There’s also another reason Peter could present the resurrection as fact. Peter was referring to the very meaning of life itself. He bases this argument on the nature of Christ. Because of who Christ is, it’s impossible that death could hold Him in the grave.
Peter was convinced that life was the nature of Jesus. Peter would later speak of Jesus as “the Holy One and the Just” and “the Prince of life, whom God raised from the dead, of which we are witnesses” (Acts 3:14–15). Jesus is that Prince of life, and without Him, there is no life—not for anyone. It was impossible for Jesus to remain in death because He is life itself. He must burst forth from the grave or deny His very nature as the Prince of life.
Peter’s understanding of Christ’s nature is in keeping with what the other disciples had come to know. The apostle John, for example, opened his gospel by stating, “In Him was life, and the life was the light of men” (John 1:4).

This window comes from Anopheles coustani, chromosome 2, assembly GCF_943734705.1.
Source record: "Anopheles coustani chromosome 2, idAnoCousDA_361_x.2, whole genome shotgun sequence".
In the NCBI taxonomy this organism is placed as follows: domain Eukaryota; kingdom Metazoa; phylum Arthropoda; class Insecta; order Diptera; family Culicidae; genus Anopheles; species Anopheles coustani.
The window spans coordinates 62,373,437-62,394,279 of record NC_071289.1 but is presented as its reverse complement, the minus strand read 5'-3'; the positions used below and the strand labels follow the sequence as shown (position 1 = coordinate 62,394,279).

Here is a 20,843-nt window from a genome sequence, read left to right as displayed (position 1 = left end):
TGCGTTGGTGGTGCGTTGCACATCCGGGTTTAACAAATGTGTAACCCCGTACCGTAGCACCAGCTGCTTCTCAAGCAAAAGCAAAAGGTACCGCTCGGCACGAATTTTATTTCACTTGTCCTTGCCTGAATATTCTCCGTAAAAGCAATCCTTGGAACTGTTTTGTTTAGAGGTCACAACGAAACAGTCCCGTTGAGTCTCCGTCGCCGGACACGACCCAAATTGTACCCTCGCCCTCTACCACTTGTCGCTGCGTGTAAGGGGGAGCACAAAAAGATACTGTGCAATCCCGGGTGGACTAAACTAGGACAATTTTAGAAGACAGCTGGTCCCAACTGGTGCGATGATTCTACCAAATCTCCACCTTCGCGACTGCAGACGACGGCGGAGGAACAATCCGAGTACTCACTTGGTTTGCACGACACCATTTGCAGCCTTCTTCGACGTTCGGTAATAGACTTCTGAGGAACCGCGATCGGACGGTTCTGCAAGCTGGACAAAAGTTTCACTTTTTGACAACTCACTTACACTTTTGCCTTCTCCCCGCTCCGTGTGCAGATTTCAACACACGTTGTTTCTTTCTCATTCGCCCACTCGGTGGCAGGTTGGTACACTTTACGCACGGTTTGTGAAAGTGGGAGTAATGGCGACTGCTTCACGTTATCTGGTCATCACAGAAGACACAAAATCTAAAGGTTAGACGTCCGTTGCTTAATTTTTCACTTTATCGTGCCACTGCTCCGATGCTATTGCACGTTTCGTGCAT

Jesus Himself made this teaching very clear. He said to Mary and Martha, “I am the resurrection and the life. He who believes in Me, though he may die, he shall live” (11:25). And He said to His disciples, “I am the way, the truth, and the life. No one comes to the Father except through Me” (14:6).
Jesus said more about His “life” nature in these words:
For as the Father has life in Himself, so He has granted the Son to have life in Himself, and has given Him authority to execute judgment also, because He is the Son of Man. Do not marvel at this; for the hour is coming in which all who are in the graves will hear His voice and come forth.” (5:26–29)